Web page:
Military Status Verification

Military Status Verification

Plaintiffs conduct military status verifications to determine if a person is on active military duty. Courts require these verifications in connection with the Servicemembers Civil Relief Act (SCRA). The SCRA affords certain protections to people on active military duty, called up for military duty or recently retired. The Court wants to know if the defendant is entitled to those protections or not.

The goal of the SCRA is to allow the men and women serving their country to do so without worries of default judgments, evictions, foreclosures and some other actions. The SCRA requires plaintiffs to conduct military status verifications in certain situations to ensure the protection of the servicemembers’ rights.

Before a court will enter a default judgment, the judge will almost always require that the plaintiff (the lender, landlord or whoever is trying to get a judgment) submit a military affidavit. (Other names for military affidavits include nonmilitary affidavits, affidavits of military service or affidavits in compliance with the Servicemembers Civil Relief Act.) In this affidavit, the plaintiffs swear they have done a military status verification showing whether the individual is on active military duty.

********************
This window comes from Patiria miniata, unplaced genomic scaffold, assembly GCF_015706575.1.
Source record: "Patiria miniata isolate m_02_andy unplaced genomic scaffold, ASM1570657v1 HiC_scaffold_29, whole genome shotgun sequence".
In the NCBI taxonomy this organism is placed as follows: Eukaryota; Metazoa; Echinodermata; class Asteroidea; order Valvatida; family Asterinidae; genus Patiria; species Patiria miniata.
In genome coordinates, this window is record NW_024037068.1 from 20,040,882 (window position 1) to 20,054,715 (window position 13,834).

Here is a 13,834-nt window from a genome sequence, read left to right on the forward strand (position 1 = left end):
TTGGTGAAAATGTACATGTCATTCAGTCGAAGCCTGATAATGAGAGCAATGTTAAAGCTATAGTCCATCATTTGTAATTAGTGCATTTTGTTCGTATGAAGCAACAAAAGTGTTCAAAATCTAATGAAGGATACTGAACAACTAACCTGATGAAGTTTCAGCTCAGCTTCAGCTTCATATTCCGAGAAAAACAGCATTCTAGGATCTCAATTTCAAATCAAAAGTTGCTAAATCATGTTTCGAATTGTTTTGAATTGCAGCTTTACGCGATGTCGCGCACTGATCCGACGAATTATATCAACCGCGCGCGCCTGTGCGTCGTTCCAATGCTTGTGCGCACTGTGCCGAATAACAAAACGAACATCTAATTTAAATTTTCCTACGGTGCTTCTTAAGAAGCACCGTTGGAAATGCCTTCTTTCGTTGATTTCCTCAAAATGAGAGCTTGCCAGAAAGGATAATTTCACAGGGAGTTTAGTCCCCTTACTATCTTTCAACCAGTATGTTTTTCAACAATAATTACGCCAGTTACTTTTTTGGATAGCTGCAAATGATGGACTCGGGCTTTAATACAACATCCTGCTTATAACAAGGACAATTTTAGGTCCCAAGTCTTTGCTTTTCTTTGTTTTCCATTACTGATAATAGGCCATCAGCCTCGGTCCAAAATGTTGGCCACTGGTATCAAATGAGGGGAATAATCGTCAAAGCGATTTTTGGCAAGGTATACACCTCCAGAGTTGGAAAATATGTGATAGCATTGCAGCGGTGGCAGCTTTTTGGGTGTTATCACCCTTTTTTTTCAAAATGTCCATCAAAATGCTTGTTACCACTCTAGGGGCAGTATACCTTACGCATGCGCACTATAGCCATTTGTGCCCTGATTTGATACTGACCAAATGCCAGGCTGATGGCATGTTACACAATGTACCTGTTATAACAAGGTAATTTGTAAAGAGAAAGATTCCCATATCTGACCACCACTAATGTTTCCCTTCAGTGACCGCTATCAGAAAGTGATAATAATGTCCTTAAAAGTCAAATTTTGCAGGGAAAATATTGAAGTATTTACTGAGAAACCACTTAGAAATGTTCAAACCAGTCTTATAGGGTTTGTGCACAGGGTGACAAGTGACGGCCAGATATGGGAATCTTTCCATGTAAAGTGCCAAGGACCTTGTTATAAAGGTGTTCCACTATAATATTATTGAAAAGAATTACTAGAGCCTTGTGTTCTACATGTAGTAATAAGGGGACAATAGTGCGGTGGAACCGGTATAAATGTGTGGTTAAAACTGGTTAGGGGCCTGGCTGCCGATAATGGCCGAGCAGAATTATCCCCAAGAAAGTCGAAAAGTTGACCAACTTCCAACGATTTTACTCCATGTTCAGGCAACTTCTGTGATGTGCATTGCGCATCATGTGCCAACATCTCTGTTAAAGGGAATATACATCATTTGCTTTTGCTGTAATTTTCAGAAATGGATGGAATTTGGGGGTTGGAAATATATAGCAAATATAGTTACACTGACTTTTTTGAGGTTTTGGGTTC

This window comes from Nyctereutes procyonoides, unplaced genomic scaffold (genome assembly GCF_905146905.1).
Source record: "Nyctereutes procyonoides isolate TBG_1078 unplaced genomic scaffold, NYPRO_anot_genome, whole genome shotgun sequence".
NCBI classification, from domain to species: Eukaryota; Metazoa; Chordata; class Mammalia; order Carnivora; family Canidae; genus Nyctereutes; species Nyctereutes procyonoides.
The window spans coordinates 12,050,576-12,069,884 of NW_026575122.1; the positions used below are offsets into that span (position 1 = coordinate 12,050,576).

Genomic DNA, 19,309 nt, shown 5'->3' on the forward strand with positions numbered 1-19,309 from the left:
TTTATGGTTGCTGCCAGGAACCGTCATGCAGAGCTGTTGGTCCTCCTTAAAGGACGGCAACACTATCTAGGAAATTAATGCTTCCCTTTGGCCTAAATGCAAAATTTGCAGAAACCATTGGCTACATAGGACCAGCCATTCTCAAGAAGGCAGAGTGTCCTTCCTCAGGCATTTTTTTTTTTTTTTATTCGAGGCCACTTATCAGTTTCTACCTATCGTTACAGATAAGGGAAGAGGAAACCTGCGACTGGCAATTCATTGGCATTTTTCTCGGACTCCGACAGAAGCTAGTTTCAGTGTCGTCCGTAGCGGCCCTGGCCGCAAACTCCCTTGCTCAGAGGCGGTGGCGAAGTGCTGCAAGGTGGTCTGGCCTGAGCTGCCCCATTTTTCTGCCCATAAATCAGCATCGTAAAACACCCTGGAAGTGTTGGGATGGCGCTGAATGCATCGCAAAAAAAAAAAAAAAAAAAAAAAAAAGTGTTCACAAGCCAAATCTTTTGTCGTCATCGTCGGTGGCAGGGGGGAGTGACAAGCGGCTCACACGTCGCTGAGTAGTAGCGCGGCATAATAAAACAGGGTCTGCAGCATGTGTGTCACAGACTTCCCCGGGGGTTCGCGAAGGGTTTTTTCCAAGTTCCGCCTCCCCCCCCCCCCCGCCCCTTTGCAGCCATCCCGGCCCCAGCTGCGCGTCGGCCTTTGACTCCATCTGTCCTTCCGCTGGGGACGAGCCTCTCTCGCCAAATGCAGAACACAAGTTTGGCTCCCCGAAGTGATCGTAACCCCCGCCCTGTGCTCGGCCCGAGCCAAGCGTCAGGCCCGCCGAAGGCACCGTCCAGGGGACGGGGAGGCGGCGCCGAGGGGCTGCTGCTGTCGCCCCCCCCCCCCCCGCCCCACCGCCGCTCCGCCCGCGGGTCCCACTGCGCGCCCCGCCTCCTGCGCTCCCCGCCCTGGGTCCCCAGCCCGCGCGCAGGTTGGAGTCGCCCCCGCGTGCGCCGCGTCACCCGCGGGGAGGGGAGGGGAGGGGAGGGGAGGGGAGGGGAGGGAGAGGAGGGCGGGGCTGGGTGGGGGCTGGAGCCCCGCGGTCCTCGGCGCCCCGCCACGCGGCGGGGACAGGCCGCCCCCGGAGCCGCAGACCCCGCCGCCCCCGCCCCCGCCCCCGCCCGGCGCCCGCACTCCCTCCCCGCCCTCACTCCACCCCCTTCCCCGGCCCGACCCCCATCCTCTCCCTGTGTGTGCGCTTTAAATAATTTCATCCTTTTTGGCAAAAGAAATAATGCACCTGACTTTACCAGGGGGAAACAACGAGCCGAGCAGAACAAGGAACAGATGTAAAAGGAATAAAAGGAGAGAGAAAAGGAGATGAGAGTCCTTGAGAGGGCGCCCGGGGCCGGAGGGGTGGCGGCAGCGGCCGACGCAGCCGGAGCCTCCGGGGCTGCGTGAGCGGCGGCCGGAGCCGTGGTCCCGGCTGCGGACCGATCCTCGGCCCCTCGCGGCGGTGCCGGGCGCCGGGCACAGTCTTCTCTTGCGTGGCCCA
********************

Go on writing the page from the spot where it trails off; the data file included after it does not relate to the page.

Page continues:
Get Required Verification

But the plaintiff has to be thorough. This is necessary because the SCRA is a federal statute carrying severe penalties. Plaintiffs who cavalierly execute an affidavit without conducting the required military status verification may be in violation of this statute.

The courts generally require that the military affidavit, resulting from the military status verification, be dispositive. That means that the judge usually wants a yes-or-no answer, with no equivocation or disclaimers.

Judges may reject military affidavits that say the results are not guaranteed because the Social Security number is unavailable. This illustrates why it is important to use the SCRACVS, rather than the DMDC, if the social security number is unknown.  Thus, the SCRACVS becomes the one-stop solution for all SCRA verifications.

Comparing the DMDC with SCRACVS

Experienced lenders, servicers, attorneys and debt collectors use the Servicemembers Civil Relief Act Centralized Verification Service (SCRACVS). It’s a one-stop resource for securing military status verifications. The SCRACVS, based in Washington, D.C., accesses the United States Department of Defense DMDC SEERS database. And we can usually perform the SCRA military status verifications even if the Social Security number is unavailable.

To verify military status of an individual, log in to your account. If you haven’t registered, you can register to obtain your military status verification here.

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